• Similarly, the nodes can also crash if other circuit breaker limits are not properly configured.
  • In addition, apart from circuit breakers, you will need to limit the number of max search buckets for aggregations as well.

Index in Elasticsearch

What it is

In Elasticsearch, an index (indices in plural) can be thought of as a table inside a database that has a schema and can have one or more shards and replicas. An Elasticsearch index is divided into shards and each shard is an instance of a Lucene index.

Indices are used to store the documents in dedicated data structures corresponding to the data type of fields. For example, text fields are stored inside an inverted index whereas numeric and geo fields are stored inside BKD trees.

Examples
Create Index

The following example is based on Elasticsearch version 5.x onwards. An index with two shards, each having one replica will be created with the name test_index1

PUT /test_index1?pretty
{
    "settings" : {
        "number_of_shards" : 2,
        "number_of_replicas" : 1
    },
    "mappings" : {
        "properties" : {
            "tags" : { "type" : "keyword" },
            "updated_at" : { "type" : "date" }
        }
    }
}
List Indices

All the index names and their basic information can be retrieved using the following command:

GET _cat/indices?v
Index a document

Let’s add a document in the index with below command:

PUT test_index1/_doc/1
{
  "tags": [
    "opster",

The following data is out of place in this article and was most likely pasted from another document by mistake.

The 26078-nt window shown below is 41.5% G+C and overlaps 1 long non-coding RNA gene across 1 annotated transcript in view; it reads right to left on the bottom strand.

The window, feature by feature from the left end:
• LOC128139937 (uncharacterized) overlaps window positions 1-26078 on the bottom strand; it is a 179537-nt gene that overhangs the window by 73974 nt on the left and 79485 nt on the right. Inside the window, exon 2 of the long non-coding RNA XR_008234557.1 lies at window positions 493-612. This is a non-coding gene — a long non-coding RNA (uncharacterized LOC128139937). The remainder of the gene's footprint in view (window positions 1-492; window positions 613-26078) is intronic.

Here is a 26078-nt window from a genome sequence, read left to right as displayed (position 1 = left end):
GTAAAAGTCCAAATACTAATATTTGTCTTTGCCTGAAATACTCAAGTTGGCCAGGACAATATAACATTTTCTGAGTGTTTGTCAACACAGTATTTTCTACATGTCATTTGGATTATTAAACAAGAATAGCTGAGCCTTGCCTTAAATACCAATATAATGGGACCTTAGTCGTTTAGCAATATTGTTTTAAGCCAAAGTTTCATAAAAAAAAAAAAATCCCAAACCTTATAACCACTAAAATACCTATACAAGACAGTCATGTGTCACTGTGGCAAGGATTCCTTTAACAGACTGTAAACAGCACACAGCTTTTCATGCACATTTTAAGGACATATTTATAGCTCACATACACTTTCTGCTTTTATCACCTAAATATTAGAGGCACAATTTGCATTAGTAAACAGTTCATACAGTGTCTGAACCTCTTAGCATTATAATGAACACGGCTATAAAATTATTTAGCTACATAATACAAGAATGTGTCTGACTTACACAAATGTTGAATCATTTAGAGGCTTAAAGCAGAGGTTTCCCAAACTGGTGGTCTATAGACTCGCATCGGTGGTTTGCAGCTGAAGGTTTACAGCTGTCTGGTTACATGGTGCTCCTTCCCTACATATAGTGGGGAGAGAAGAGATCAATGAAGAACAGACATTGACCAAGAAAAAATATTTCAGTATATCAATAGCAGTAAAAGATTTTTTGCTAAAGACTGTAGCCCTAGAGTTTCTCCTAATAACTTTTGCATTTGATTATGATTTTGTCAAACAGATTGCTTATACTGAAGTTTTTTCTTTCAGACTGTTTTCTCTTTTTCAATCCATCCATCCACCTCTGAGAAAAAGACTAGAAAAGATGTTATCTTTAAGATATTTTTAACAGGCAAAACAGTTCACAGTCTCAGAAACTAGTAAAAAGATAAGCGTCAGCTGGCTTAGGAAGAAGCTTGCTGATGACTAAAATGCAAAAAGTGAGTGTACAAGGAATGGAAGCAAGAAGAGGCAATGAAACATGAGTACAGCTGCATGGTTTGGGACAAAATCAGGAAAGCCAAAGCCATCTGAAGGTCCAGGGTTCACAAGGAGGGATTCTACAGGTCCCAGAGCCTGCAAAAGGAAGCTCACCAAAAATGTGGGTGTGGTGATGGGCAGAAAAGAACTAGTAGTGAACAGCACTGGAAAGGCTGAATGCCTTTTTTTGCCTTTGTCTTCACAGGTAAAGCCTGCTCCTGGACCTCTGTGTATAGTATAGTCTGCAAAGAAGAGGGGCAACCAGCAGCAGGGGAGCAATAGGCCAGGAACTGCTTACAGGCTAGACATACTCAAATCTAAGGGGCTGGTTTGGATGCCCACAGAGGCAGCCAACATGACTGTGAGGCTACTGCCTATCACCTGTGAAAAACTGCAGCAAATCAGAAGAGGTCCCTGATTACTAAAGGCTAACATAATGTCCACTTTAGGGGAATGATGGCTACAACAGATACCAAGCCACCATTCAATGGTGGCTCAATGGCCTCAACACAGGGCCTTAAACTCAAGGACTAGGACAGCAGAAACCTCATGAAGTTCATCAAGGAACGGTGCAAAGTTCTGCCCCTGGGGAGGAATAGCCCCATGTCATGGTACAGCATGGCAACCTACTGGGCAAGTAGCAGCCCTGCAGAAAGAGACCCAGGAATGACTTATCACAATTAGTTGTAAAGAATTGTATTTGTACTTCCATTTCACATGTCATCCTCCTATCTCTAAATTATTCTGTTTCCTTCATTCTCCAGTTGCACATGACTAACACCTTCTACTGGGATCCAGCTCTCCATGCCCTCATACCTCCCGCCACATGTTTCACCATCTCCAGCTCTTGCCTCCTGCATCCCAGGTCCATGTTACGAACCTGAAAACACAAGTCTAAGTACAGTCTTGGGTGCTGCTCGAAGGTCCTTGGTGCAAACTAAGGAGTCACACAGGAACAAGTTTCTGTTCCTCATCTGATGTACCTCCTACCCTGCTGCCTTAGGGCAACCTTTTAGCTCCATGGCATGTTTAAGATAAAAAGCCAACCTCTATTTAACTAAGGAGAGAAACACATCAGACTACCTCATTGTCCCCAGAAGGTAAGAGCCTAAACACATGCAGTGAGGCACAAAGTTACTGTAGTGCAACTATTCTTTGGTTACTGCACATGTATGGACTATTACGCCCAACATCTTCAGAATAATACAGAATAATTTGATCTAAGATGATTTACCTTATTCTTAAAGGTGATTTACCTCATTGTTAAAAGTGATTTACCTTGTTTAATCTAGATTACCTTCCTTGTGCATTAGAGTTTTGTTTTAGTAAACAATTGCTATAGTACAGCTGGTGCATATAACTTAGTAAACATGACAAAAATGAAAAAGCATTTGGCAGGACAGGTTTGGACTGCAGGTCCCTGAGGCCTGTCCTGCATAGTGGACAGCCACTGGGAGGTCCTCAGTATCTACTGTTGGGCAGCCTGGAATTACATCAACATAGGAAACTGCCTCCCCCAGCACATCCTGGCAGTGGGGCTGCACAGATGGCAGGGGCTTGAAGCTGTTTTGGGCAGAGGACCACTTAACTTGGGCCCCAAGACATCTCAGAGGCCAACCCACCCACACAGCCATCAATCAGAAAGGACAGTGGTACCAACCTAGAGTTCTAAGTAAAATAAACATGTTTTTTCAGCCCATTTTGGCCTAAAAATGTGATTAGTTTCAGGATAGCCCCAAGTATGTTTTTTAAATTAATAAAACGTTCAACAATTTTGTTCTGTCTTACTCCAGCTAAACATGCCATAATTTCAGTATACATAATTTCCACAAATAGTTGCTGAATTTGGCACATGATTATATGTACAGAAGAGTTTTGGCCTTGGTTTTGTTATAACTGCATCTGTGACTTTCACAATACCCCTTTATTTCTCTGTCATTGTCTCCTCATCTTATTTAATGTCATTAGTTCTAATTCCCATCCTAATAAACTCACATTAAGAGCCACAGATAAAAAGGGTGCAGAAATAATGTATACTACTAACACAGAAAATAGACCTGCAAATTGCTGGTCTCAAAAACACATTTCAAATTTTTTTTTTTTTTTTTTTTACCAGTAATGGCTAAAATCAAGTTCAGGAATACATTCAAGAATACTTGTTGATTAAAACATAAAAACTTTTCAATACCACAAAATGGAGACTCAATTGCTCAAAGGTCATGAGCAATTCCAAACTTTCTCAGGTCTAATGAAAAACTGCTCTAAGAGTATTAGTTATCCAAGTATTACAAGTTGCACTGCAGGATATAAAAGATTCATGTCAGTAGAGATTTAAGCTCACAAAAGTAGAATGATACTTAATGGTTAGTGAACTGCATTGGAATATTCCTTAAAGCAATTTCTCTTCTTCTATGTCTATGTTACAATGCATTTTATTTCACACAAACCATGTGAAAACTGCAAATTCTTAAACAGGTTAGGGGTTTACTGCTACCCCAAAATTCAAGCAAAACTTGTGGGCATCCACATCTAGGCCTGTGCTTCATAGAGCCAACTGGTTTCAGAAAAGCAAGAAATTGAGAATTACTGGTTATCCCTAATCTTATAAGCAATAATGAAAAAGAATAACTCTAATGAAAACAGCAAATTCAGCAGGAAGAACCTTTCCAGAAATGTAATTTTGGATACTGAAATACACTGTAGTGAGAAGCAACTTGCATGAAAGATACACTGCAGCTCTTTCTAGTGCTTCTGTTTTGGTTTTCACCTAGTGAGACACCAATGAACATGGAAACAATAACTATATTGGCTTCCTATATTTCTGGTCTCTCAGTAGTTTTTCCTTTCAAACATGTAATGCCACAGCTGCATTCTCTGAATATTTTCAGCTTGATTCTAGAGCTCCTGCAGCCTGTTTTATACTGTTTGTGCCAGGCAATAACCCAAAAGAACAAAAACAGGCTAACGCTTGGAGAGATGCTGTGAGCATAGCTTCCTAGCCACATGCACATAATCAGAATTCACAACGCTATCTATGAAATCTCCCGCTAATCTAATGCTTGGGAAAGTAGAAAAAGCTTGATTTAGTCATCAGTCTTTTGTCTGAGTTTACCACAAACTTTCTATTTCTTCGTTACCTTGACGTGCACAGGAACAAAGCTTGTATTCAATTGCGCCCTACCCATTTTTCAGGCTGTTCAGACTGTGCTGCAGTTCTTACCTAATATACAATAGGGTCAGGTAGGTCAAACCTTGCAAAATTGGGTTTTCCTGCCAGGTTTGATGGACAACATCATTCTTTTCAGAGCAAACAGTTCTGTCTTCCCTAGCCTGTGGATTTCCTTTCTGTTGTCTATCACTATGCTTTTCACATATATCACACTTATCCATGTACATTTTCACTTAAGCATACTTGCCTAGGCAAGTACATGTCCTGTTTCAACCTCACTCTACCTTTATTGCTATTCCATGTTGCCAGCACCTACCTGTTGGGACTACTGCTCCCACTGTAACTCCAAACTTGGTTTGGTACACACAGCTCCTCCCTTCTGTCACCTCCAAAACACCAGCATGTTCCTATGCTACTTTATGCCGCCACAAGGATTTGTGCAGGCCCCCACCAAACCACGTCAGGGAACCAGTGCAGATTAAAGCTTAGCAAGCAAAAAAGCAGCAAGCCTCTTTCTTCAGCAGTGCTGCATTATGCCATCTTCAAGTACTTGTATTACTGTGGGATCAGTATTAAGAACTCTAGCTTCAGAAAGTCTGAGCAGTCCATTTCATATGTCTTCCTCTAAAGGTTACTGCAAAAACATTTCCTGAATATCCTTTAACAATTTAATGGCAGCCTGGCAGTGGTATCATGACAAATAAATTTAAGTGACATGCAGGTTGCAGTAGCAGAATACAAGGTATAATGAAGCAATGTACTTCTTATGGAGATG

"elasticsearch"
  ],
  "date": "01-01-2020"
}
Query an index
GET test_index1/_search
{
  "query": {
    "match_all": {}
  }
}
Query Multiple Indices

It is possible to search multiple indices with a single request. If it is a raw HTTP request, Index names should be sent in comma-separated format, as shown in the example below, and in the case of a query via a programming language client such as python or Java, index names are to be sent in a list format.

GET test_index1,test_index2/_search
Delete Indices
DELETE test_index1
Common Problems
  • It is good practice to define the settings and mapping of an Index wherever possible because if this is not done, Elasticsearch tries to automatically guess the data type of fields at the time of indexing. This automatic process may have disadvantages, such as mapping conflicts, duplicate data and incorrect data types being set in the index. If the fields are not known in advance, it’s better to use dynamic index templates.
  • Elasticsearch supports wildcard patterns in Index names, which sometimes aids with querying multiple indices, but can also be very destructive too. For example, It is possible to delete all the indices in a single command using the following commands:
DELETE /*

To disable this, you can add the following lines in the elasticsearch.yml:

action.destructive_requires_name: true

To help troubleshoot related issues we have gathered selected Q&A from the community and issues from Github , please review the following for further information :

1 Elasticsearch indices.breaker.fielddata.limit settings 4.09 K 2

2Github Issue Number 34368  


Log Context

Log ”Updated breaker settings request: {}” classname is HierarchyCircuitBreakerService.java
We have extracted the following from Elasticsearch source code to get an in-depth context :

     private void setRequestBreakerLimit(ByteSizeValue newRequestMax; Double newRequestOverhead) {
        BreakerSettings newRequestSettings = new BreakerSettings(CircuitBreaker.REQUEST; newRequestMax.getBytes(); newRequestOverhead;
                HierarchyCircuitBreakerService.this.requestSettings.getType());
        registerBreaker(newRequestSettings);
        HierarchyCircuitBreakerService.this.requestSettings = newRequestSettings;
        logger.info("Updated breaker settings request: {}"; newRequestSettings);
    }

    private void setInFlightRequestsBreakerLimit(ByteSizeValue newInFlightRequestsMax; Double newInFlightRequestsOverhead) {
        BreakerSettings newInFlightRequestsSettings = new BreakerSettings(CircuitBreaker.IN_FLIGHT_REQUESTS;
            newInFlightRequestsMax.getBytes(); newInFlightRequestsOverhead;